My wife and I are actively in the process of purchasing a replacement for the car my wife uses for her commute. During our initial search, we focused pretty tightly on late model used options, but as we searched, we began to find that, for many of the models we were looking at, the new models were so heavily discounted and incentive-laden that they were only slightly more expensive ($1,000 to $2,000 more) than the same 2005 or 2006 model. Thus, we’ve begun to include the new models in our search. (For those interested, we’re mostly looking at a Toyota Camry – boring, I know, but it has the features we want.)
A month ago, when I would talk to friends about our car purchase and our intent to buy a late model used, they mostly reacted with indifference. However, when I began to mention that we were considering a new car as a potential option, their tunes rapidly changed. “Really? You’ll have to stop by and show it to us!” was a common refrain from people.
This actually brought back a lot of memories of my gadget-buying days. Whenever I’d get something new and nifty, I would be compelled to go around and show it off to people. I’d stop by and visit several friends, mostly just to show off my new gadget, and I’d often wind up involved in social events that I wouldn’t otherwise participate in. Thus, on top of the bill for that new gadget, I’d also have a few dinner bills, a refill of my gas tank, and some extra miles on my odometer.
We all have a natural tendency to want to be admired. The interest that others show in us when we have something new to show off is pretty compelling. People look at us with some degree of envy and, on some level, we enjoy that. I know I certainly do.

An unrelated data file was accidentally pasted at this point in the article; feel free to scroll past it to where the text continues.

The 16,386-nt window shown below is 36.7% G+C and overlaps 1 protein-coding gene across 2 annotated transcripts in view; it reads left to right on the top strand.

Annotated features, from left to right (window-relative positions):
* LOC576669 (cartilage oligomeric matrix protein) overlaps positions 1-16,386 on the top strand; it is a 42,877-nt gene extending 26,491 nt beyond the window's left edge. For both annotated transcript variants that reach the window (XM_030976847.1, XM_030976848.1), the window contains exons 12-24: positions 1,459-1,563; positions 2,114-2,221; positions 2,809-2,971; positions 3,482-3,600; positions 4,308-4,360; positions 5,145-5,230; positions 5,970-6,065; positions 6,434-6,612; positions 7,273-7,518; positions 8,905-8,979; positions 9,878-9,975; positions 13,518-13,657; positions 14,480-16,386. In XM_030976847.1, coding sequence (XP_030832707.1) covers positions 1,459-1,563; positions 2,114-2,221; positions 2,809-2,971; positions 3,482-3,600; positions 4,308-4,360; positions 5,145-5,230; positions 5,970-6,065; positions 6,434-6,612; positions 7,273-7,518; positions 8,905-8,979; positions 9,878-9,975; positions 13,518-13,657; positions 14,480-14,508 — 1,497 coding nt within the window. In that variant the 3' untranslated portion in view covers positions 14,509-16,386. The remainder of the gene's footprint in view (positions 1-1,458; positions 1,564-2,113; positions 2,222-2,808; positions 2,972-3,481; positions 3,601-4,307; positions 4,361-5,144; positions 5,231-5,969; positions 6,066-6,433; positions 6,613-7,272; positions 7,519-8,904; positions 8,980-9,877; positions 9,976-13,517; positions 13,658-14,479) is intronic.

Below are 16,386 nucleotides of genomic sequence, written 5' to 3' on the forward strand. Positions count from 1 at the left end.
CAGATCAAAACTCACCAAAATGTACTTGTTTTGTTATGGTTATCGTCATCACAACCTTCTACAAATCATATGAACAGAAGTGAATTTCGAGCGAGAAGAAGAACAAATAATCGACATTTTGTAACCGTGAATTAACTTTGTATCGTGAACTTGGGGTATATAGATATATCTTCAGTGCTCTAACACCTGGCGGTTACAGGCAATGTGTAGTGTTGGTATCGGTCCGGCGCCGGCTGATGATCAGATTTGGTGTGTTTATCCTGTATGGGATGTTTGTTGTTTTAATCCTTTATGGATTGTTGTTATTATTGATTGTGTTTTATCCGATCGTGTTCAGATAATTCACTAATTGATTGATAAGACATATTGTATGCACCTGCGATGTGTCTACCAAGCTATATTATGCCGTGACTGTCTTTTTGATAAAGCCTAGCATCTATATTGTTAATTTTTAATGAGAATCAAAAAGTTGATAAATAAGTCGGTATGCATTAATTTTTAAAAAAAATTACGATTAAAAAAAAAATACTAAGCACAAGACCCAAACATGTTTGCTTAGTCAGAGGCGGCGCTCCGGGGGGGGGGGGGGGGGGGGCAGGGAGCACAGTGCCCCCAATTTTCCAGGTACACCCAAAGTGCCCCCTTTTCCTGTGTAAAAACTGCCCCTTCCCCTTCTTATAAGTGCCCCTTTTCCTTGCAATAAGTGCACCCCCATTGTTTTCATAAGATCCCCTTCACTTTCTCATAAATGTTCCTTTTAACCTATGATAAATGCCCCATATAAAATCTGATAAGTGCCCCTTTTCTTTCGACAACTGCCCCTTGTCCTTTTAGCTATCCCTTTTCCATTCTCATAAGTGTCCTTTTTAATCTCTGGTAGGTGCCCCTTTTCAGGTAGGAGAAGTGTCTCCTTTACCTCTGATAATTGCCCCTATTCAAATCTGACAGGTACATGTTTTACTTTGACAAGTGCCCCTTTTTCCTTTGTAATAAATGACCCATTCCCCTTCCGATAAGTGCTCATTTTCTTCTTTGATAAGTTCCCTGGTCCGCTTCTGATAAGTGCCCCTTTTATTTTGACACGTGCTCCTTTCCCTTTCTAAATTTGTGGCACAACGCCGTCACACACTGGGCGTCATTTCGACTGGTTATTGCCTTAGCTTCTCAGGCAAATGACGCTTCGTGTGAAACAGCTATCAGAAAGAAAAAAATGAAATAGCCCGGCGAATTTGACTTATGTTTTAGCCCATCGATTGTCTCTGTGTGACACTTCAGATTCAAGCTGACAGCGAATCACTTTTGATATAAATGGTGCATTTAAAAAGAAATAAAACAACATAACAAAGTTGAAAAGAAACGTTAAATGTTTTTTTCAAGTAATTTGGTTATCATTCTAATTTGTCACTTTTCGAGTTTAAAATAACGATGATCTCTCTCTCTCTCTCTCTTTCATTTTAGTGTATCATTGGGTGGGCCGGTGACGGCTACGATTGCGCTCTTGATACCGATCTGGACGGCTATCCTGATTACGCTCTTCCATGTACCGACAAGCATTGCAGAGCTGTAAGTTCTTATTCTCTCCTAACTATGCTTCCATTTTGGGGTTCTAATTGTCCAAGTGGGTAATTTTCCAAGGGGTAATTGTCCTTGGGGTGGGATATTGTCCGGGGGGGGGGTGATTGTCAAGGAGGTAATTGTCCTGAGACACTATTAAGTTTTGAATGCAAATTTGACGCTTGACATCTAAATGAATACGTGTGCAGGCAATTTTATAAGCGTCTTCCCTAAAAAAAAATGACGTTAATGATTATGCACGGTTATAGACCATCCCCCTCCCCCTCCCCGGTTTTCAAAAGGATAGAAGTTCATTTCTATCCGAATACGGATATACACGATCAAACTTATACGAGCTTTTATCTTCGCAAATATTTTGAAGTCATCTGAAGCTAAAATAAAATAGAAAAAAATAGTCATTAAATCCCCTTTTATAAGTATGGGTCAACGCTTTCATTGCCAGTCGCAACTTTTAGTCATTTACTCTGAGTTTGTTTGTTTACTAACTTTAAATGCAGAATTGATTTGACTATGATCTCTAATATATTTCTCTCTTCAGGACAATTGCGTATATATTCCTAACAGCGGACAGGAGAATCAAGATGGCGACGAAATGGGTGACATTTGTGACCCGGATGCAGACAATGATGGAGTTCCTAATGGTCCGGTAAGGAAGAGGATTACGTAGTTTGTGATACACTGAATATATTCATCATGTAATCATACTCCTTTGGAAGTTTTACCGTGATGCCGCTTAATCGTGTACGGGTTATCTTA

The key, though, is to recognize that such attention is very fleeting – and it has a surprisingly expensive cost. If I were to be convinced to buy new just because of my desire for a taste of adulation, I’d get a bit of fawning from several friends for a few days and then it would die off to the occasional question about the car. For that, I’d pay quite a bit (aside from the additional cost of buying new right now, which is an entirely separate debate): a higher insurance rate, a tank of gas and some miles going around visiting friends just to show off the car, some miles on the odometer, and a move ever closer to an oil change and other maintenance needs.
As for my wife and I and our car purchase? We’re still shopping and negotiating, but we’re being quite cognizant of the influence that the psychology of new can have. Thus, we’re focusing entirely on what will get us the most years of reliable automobile use for the dollar, regardless of whether it’s new or used.